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Egypt holds first round of presidential elections

A voter looks over her ballot before casting her vote in Egypt's presidential election on May 23, 2012 in Cairo, Egypt.

Kai Ryssdal: The polls are closed in Egypt now; they'll open again tomorrow morning to wrap up the first round of presidential elections there. The first ever round of free presidential elections there.

Whoever wins -- and there are 13 names on the ballot -- will have plenty to do. Diplomatically, politically and economically.

Amira Ahmed is a journalist in Cairo. We had her on last year, during the revolution. So we called her up again. Amira, good to talk to you again.

Amira Ahmed: You too, thanks.

Ryssdal: So what's it like today? What's it like out on the streets?

Ahmed: It's undeniably a historic day for Egypt. There's a sense of excitement, but it's a bit more subdued than we'd seen in the parliamentary elections, and the turnout seems like it's going to be a little bit less than the parliamentary elections as well.

Ryssdal: What's it like day to day? I mean, as you go about trying to buy a loaf of bread or shop for your groceries? You know, is it as bad as it was 15 months ago?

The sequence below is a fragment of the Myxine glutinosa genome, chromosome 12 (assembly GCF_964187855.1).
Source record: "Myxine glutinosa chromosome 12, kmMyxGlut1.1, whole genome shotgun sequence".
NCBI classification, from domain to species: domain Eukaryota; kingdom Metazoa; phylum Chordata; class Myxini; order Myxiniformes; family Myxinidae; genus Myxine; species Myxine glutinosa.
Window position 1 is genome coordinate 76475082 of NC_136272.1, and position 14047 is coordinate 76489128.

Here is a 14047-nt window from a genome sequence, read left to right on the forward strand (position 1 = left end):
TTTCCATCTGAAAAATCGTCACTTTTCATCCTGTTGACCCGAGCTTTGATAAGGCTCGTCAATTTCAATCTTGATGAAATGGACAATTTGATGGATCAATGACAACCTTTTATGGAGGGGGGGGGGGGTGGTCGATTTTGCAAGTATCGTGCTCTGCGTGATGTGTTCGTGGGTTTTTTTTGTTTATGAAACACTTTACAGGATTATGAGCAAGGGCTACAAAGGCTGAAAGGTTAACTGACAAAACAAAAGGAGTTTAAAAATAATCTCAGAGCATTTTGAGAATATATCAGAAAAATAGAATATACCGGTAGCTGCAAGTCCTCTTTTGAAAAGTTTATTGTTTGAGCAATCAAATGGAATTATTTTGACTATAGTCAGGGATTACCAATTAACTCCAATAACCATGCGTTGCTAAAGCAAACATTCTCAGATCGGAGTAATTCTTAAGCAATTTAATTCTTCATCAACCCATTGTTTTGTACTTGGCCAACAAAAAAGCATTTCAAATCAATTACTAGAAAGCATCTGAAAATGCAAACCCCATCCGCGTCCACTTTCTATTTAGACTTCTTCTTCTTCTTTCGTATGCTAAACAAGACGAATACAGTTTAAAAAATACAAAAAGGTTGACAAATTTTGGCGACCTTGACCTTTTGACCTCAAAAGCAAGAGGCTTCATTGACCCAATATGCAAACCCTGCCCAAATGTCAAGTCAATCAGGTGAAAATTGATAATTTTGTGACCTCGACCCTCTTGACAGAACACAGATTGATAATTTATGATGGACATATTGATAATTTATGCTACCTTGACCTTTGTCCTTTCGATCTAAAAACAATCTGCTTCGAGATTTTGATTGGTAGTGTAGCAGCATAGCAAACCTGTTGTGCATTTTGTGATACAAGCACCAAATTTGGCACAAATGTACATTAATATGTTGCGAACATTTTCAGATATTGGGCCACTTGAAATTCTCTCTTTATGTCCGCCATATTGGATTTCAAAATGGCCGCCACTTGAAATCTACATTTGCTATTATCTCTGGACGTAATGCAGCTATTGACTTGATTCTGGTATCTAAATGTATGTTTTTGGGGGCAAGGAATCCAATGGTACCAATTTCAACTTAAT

Ahmed: The day-to-day is a little bit different; it's still in struggle, there is that will to change things but it isn't the ecstasy that was kind of felt during last February and March of 2011, immediately after Mubarak's stepdown.

Ryssdal: You know, we see on television here in the States, we see from time to time protests and demonstrations in Cairo. Are people protesting economically now, do you think?

Ahmed: The people have been protesting for economic reasons for years now, and one of the main drivers of the uprising was the economic conditions and was the high rate of unemployment and the social injustice. On the economic side, there hasn't yet been the policy reform that we can see that could actually bring about any kind of real change when it comes to creating jobs, when it comes to redistribution of wealth. We've seen that play out in shortages when it comes heat and gas, which people depend on here for heating water and cooking. And we've also seen gasoline shortages, with drivers queueing up for miles to fill up their tanks basically. We've seen that a lot more frequently than we used to in the past.

Ryssdal: When was the last time you went out to a cafe or to a restaurant for dinner?

Ahmed: Just a few hours ago, actually, after I did a little tour of the polling stations.

Ryssdal: How are the crowds? Are people going out and spending money and doing those things that make an economy go?

Ahmed: Yes. I mean, life is pretty normal for some people, if they choose not to be active participants in ongoing protests.

Ryssdal: Right. Did you vote today?

Ahmed: I'm going to vote tomorrow. Unfortunately, I think a lot of people have made the same decision, learning from the parliamentary elections. So I think it's going to be very crowded tomorrow. We'll see how that goes.

Ryssdal: Amira Ahmed in Cairo. Thanks.

Ahmed: Thank you.

About the author

Kai Ryssdal is the host and senior editor of Marketplace, public radio’s program on business and the economy.
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